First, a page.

Date: Sunday, November 8, 2015
Session Type: ACR Poster Session A
Session Time: 9:00AM-11:00AM
Background/Purpose: Historically, persons with knee OA considered for total knee replacement (TKR) have had severe pain, as reflected in high WOMAC scores, in addition to extensive structural changes and limited mobility. The WOMAC Pain scale captures basic mobility domains, including pain at rest (sitting or lying down), standing, walking, and using stairs. More recently, patients undergoing TKR have had lower WOMAC Pain scores, raising questions about the appropriateness of TKR in these patients. We hypothesized that pain in TKR patients with low WOMAC pain scores is provoked by more demanding activities such as kneeling, twisting, and squatting. Difficulty with these activities may compromise their quality of life and lead to TKR. We sought to evaluate the degree of difficulty with more rigorous recreational activities in persons undergoing TKR with low, medium, and high levels of WOMAC Pain.
Methods: We used baseline data from the Study of Physical Activity Rewards after Knee Surgery (SPARKS). Participants completed baseline questionnaires within 8 weeks prior to TKR, which included the WOMAC Pain and Knee Injury and Osteoarthritis Outcomes Score (KOOS) Sports and Recreational Activity scales. We stratified subjects into three groups according to WOMAC Pain scores (0–100, 100 worst): Low (<25), Medium (26–40), and High (>40). Within each pain group we assessed the difficulty subjects reported with going up and down stairs, twisting or pivoting, kneeling, squatting, and running.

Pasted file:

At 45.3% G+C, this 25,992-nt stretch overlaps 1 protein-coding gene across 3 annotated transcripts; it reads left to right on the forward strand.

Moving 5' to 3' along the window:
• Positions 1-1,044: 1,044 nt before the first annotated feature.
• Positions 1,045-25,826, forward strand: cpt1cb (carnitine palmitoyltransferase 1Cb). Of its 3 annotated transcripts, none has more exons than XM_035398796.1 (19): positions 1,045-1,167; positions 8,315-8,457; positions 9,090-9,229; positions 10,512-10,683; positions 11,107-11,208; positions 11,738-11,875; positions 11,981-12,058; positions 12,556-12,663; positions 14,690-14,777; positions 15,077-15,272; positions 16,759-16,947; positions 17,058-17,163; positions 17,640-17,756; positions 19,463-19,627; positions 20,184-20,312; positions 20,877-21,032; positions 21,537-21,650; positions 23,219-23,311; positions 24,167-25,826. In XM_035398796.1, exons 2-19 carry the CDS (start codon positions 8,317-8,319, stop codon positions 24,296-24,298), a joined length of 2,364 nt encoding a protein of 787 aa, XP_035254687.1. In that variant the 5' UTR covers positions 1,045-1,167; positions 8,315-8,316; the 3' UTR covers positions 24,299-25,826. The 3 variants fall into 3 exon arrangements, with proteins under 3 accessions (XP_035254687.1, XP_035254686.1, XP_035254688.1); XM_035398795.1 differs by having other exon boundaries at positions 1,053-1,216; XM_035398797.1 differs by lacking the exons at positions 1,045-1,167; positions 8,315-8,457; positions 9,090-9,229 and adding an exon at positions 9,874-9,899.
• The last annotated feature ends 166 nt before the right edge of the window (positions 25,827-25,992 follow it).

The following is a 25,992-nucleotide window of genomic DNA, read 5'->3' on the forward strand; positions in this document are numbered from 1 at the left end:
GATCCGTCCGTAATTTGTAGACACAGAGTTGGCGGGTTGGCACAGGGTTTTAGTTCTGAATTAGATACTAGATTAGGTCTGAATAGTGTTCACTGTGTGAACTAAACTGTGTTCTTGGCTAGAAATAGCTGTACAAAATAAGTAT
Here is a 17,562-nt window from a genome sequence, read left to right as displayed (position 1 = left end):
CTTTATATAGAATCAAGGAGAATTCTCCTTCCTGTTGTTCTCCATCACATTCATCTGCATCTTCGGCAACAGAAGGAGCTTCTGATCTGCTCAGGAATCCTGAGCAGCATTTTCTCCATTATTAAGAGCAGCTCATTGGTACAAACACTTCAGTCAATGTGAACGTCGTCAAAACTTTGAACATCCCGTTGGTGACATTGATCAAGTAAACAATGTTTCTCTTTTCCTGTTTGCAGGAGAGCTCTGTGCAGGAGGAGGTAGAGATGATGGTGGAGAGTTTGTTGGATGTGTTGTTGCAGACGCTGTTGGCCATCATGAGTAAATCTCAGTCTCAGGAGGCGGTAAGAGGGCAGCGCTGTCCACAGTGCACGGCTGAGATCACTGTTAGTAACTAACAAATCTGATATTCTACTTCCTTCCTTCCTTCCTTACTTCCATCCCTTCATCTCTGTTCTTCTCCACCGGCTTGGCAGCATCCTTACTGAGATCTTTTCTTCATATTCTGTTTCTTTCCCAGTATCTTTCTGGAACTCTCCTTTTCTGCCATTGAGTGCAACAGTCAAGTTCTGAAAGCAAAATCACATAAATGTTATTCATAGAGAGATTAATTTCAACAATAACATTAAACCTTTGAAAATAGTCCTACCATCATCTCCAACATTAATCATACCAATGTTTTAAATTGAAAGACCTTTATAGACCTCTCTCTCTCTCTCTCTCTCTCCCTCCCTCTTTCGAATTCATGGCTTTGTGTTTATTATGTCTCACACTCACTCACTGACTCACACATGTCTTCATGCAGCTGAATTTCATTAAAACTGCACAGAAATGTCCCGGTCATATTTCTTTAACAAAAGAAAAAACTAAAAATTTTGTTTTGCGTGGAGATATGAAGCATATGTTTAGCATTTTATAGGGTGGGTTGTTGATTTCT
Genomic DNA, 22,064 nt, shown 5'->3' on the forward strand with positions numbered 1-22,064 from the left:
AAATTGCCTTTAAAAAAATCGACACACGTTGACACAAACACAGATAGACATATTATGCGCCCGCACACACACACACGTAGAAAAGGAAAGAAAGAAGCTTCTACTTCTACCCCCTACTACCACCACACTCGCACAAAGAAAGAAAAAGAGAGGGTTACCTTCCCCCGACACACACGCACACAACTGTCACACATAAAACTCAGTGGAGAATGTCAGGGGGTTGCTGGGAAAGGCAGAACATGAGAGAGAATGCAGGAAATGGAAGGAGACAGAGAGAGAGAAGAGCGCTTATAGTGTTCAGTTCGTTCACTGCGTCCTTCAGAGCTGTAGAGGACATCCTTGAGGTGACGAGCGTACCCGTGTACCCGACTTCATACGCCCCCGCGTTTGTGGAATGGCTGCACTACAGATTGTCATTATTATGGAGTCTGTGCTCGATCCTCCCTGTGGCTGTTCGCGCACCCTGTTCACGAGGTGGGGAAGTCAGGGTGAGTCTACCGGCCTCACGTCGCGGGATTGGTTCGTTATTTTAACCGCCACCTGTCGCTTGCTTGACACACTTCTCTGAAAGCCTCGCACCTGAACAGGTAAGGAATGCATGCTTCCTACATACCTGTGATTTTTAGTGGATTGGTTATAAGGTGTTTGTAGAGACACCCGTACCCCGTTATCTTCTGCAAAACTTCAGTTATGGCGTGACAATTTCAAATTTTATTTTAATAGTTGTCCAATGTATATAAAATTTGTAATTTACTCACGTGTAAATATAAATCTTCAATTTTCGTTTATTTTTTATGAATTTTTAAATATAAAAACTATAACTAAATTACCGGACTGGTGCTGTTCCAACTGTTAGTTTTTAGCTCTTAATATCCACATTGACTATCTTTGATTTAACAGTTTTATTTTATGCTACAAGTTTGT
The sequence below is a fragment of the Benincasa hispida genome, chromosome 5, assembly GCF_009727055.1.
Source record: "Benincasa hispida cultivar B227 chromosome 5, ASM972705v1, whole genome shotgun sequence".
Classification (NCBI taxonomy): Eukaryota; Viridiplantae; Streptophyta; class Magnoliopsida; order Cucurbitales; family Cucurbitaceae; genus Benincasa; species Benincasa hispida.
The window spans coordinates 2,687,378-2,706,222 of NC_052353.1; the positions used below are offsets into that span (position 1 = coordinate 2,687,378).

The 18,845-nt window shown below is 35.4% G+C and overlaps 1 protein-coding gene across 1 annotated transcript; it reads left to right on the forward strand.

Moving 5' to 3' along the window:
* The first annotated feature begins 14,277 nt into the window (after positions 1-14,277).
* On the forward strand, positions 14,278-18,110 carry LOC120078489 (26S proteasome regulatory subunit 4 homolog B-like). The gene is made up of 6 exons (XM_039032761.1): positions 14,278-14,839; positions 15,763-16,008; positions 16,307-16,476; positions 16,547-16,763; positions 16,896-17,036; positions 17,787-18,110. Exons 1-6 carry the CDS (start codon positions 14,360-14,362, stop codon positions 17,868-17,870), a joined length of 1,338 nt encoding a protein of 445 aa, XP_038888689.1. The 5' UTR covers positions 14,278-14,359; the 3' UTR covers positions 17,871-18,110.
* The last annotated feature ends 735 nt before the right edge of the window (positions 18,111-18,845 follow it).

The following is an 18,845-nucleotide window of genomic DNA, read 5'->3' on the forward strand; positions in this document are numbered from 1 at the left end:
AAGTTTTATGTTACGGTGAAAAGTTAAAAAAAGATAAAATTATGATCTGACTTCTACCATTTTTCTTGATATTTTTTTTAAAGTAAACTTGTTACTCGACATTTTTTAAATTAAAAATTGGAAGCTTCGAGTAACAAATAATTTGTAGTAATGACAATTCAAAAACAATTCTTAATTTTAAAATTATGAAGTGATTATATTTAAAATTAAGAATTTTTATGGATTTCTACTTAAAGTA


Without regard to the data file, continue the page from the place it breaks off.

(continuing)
Results: The sample consisted of 140 persons scheduled to undergo TKR, with an average age of 66 (SD 8) years. The mean WOMAC Pain score was 42 (SD 20). 22% of study participants were in the Low Pain group, 31% in the Medium Pain group, and 47% in the High Pain group. Those with lower WOMAC Pain scores tended to be older: mean age 68 years for those in Low Pain compared to 63 years for those in High Pain. 42% of patients in the Low Pain group reported at least moderate pain using stairs, compared to 91% and 100% of those in the Medium and High Pain groups (Figure). About half of patients in the Low Pain group reported severe or extreme difficulty with squatting, kneeling, or running, while an additional 30% reported moderate difficulty with those same tasks.
Conclusion: Persons with low or medium WOMAC Pain undergoing TKR seldom report pain with basic mobility yet frequently report substantial difficulty with more demanding daily activities, such as using stairs, kneeling, and squatting. TKR is likely to allow these patients to regain the ability to perform these activities that are fundamental to their quality of life. Determining the effectiveness of TKR based on improvements in WOMAC Pain may be limited in patients with low preoperative WOMAC pain scores. Assessment of TKR effectiveness should consider improvement in the ability to perform more demanding but important daily activities such as kneeling, squatting and using stairs.
To cite this abstract in AMA style:Usiskin IM, Yang HY, Deshpande BR, Collins JE, Michl GL, Smith SR, Klara KM, Katz JN, Losina E. Activity Limitations in Persons with Low, Medium, and High Levels of Pain Prior to Total Knee Replacement: Implications for Appropriateness and Efficacy [abstract]. Arthritis Rheumatol. 2015; 67 (suppl 10). https://acrabstracts.org/abstract/activity-limitations-in-persons-with-low-medium-and-high-levels-of-pain-prior-to-total-knee-replacement-implications-for-appropriateness-and-efficacy/. Accessed January 17, 2020.
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